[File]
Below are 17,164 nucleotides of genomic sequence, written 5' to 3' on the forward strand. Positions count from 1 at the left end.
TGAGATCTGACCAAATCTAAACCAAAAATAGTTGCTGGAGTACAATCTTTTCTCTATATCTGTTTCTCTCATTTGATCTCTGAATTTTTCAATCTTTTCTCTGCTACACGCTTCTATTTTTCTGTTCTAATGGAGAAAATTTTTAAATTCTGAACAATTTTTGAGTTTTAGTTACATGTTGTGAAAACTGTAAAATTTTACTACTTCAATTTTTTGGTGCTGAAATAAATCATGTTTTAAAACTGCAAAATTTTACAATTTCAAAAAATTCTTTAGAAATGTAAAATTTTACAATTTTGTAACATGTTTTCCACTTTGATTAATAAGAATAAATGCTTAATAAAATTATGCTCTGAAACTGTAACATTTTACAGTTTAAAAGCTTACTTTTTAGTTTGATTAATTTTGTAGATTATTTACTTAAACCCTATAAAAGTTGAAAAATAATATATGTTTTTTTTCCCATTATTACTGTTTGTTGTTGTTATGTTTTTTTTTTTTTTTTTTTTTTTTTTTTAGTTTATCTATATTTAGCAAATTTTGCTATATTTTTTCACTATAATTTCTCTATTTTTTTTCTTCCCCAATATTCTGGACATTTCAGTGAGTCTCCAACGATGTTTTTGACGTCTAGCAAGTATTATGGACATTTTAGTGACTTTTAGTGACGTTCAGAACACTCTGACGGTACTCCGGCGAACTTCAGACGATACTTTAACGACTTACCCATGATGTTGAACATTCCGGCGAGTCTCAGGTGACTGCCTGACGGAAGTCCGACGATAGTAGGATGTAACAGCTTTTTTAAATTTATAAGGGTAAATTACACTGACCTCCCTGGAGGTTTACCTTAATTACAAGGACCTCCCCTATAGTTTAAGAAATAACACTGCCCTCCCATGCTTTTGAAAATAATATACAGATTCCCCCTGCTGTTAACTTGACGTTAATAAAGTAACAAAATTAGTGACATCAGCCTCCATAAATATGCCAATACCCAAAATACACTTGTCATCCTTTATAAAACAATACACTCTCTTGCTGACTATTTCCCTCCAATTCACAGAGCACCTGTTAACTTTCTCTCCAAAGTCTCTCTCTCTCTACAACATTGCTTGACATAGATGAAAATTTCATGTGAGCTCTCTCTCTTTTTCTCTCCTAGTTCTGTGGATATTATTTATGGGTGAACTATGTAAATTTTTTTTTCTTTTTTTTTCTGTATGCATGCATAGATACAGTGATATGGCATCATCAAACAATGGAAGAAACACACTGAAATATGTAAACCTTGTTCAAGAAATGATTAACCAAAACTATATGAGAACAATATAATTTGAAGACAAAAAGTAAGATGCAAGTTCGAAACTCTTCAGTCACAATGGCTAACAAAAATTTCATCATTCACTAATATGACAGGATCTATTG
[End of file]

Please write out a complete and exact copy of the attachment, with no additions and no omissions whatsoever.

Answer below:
Below are 17,164 nucleotides of genomic sequence, written 5' to 3' on the forward strand. Positions count from 1 at the left end.
TGAGATCTGACCAAATCTAAACCAAAAATAGTTGCTGGAGTACAATCTTTTCTCTATATCTGTTTCTCTCATTTGATCTCTGAATTTTTCAATCTTTTCTCTGCTACACGCTTCTATTTTTCTGTTCTAATGGAGAAAATTTTTAAATTCTGAACAATTTTTGAGTTTTAGTTACATGTTGTGAAAACTGTAAAATTTTACTACTTCAATTTTTTGGTGCTGAAATAAATCATGTTTTAAAACTGCAAAATTTTACAATTTCAAAAAATTCTTTAGAAATGTAAAATTTTACAATTTTGTAACATGTTTTCCACTTTGATTAATAAGAATAAATGCTTAATAAAATTATGCTCTGAAACTGTAACATTTTACAGTTTAAAAGCTTACTTTTTAGTTTGATTAATTTTGTAGATTATTTACTTAAACCCTATAAAAGTTGAAAAATAATATATGTTTTTTTTCCCATTATTACTGTTTGTTGTTGTTATGTTTTTTTTTTTTTTTTTTTTTTTTTTTTAGTTTATCTATATTTAGCAAATTTTGCTATATTTTTTCACTATAATTTCTCTATTTTTTTTCTTCCCCAATATTCTGGACATTTCAGTGAGTCTCCAACGATGTTTTTGACGTCTAGCAAGTATTATGGACATTTTAGTGACTTTTAGTGACGTTCAGAACACTCTGACGGTACTCCGGCGAACTTCAGACGATACTTTAACGACTTACCCATGATGTTGAACATTCCGGCGAGTCTCAGGTGACTGCCTGACGGAAGTCCGACGATAGTAGGATGTAACAGCTTTTTTAAATTTATAAGGGTAAATTACACTGACCTCCCTGGAGGTTTACCTTAATTACAAGGACCTCCCCTATAGTTTAAGAAATAACACTGCCCTCCCATGCTTTTGAAAATAATATACAGATTCCCCCTGCTGTTAACTTGACGTTAATAAAGTAACAAAATTAGTGACATCAGCCTCCATAAATATGCCAATACCCAAAATACACTTGTCATCCTTTATAAAACAATACACTCTCTTGCTGACTATTTCCCTCCAATTCACAGAGCACCTGTTAACTTTCTCTCCAAAGTCTCTCTCTCTCTACAACATTGCTTGACATAGATGAAAATTTCATGTGAGCTCTCTCTCTTTTTCTCTCCTAGTTCTGTGGATATTATTTATGGGTGAACTATGTAAATTTTTTTTTCTTTTTTTTTCTGTATGCATGCATAGATACAGTGATATGGCATCATCAAACAATGGAAGAAACACACTGAAATATGTAAACCTTGTTCAAGAAATGATTAACCAAAACTATATGAGAACAATATAATTTGAAGACAAAAAGTAAGATGCAAGTTCGAAACTCTTCAGTCACAATGGCTAACAAAAATTTCATCATTCACTAATATGACAGGATCTATTG